I may check out the animated series.

          • CharlieSays says:

            Gee thanks, Jason. With that reference to “Project Moonbase” you’ve given me even MORE to do.

            Seriously, thanks for the info & link.

  7. jic says:

    Does the movie address why the aliens are landing grunts and fighting street-by-street, rather than just bombing us into oblivion from space?

    • Jason Apuzzo says:

      Not really. The implication is that they need reasonably pure water – so presumably no nukes would be allowed. They do have air power, though – which ends up being an important aspect of the story. I didn’t want to give too much away about that.

  8. jic says:

    I found where I thought that I read that the movie was “intended as more of a parody”, and it doesn’t actually say that outright, although I think it’s still a reasonable conclusion. Anyway, the article and the whole site are well worth reading.

    • Jason Apuzzo says:

      Part of the problem with the film is that it’s trying to have it both ways – as both a partial parody, and kick-ass sci-fi action flick. Verhoeven is obviously in love with the material, while fighting its basic meanings. The result is a film that never quite fires on all cylinders.

      • jic says:

        Verhoeven claimed that he hadn’t read the book before he made the movie, so that ambiguity is probably down to the writers.

  9. Tim Irwin says:

    Jason -

    Would the initials JN be appropriate to describe this one person with an anti-shaky cam bias instead of GN?

    • Jason Apuzzo says:

      Yes indeed, Tim, the initials JN would be quite appropriate!

      You get a gold star, Tim. ;)

      • jic says:

        Assuming that we are all thinking of the same JN, he loved Battle: Los Angeles and said in his review that “the story was so engrossing [he] hardly noticed” the shaky-cam.

  10. Matt says:

    I am a OIF combat veteran. I served 2 tours in Iraq, 2003 and 2005 with the 3rd ID. I really enjoyed this movie (just watched it last night) because of the heroism, team work, camaraderie, brotherhood amongst troops, the Marine’s dedication to serving their country and protecting their interests as well and the fact that there were Army Soldiers and an Air Force tech babe in there. The movie while not 100% accurate of a military platoon was damned close enough for me. It has emotional, had hard combat & urban warfare which in this movie really does give me some memories of the street fighting we endured in Iraq and not knowing where the enemy was too. Making decisive decisions for your troops beneath you in a war or combat situation is not really cut and dry most of the time. That’s been my experience and being out here in the civi world has made me miss my days as a Soldier and serving my country and most of all being with my men.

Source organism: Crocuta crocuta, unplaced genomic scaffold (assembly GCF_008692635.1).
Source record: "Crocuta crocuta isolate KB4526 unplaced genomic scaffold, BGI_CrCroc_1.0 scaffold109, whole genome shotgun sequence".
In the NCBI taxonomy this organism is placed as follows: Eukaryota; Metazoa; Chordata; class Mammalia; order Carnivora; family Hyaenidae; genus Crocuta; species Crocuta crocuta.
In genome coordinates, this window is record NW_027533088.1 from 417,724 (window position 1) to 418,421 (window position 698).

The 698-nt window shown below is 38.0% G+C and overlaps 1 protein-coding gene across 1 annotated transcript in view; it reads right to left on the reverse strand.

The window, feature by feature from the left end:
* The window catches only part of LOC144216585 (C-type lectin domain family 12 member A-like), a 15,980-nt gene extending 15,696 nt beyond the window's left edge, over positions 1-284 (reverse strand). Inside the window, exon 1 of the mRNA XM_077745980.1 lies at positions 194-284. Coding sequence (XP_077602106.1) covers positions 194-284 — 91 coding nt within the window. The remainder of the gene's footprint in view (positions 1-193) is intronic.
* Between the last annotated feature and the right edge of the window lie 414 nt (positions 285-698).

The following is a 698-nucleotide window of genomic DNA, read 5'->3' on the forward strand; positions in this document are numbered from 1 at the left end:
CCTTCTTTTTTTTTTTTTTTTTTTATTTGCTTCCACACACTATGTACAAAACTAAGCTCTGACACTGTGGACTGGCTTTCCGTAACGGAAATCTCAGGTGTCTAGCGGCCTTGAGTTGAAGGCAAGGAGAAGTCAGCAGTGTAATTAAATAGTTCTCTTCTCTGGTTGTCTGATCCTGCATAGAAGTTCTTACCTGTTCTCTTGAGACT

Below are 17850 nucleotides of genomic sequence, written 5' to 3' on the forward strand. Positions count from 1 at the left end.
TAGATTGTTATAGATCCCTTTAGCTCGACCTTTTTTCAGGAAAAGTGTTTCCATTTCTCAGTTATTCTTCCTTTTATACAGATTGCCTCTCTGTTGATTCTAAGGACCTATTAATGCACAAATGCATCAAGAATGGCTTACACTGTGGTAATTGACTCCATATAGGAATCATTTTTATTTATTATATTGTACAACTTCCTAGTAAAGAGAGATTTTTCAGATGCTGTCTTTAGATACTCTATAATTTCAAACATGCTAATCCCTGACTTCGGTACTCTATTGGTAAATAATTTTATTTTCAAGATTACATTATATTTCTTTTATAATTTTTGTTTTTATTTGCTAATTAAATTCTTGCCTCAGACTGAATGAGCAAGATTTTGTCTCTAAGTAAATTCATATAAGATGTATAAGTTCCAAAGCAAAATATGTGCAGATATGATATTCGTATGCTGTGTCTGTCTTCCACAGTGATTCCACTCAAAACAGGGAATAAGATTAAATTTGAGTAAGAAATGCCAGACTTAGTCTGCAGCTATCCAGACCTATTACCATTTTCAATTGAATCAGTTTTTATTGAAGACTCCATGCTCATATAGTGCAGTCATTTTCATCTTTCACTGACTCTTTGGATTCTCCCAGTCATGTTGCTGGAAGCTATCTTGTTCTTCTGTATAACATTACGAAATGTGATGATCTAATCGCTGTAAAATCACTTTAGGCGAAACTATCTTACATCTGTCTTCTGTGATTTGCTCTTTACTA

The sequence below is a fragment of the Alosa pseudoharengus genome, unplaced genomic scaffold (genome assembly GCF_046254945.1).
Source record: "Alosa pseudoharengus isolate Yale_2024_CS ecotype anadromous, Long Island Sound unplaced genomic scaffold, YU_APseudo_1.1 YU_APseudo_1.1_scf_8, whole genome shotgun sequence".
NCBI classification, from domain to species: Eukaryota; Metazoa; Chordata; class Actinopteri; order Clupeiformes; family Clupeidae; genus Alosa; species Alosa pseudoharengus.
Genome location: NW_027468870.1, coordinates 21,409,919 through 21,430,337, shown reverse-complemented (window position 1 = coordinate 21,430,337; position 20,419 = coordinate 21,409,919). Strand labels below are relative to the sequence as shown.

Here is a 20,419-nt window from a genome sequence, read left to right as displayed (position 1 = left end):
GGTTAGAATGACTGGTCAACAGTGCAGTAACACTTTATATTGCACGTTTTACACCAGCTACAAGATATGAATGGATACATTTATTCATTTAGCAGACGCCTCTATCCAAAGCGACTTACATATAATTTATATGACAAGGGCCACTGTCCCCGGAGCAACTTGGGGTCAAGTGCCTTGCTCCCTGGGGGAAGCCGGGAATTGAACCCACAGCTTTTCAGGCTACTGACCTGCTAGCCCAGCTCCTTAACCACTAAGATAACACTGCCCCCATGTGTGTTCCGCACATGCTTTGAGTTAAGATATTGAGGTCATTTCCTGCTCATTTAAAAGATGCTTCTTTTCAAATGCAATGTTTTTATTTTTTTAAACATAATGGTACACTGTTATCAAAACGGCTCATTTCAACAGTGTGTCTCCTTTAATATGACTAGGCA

The movie was obviously pro-U.S. Military which I appreciate. Not alot of movies are like that anymore. Thanks for the movie review, it was awesome.

    • Jason Apuzzo says:

      Matt, I’m very touched that you would write in. Thank you so much for your comments – and above all, for your service. I’m very glad you enjoyed the film. You guys deserve a lot more films like it.

  11. MistressKoloth says:

    Thank you so much for an excellent review of an excellent movie. While Skyline was visualy appealing, this was gritty and dynamically different. What a great film and I think you captured it’s essence in your review. Thank you.

    • Jason Apuzzo says:

      Thank you, MistressKoloth. That’s a helluva name you’ve got there, by the way!

      • MistressKoloth says:

        LOL! I’m part of a Klingon club. :D And we Klingons love sci fi battle of alien movies.

        • Jason Apuzzo says:

          Hey, fantastic! By the way, my current hunch is that the villains in the next Star Trek are going to be the Talosians. But you didn’t hear this from me …

  12. Patricia says:

    I saw Battle LA and loved it! And I usually don’t like action movies. This one was different because we spend the first 15 minutes getting to know the Marines and the corps, so by the time the ordnance starts flying, we know them and love them. Mostly, we respect them and their deep knowledge of history and of war strategy, all part of their superb training. They are much more than brawn and a little brain thrown in.

    By the third act, when the guys make a decision re Eckhart, I actually cried I was so surprised and moved. (I won’t spoil it.)

    The plot was xlnt. The aliens and their aims are straightforward, so it’s all about strategy rather than FX. Very good choice on that.

    All in all, great script and acting, like the best of the WWII movies.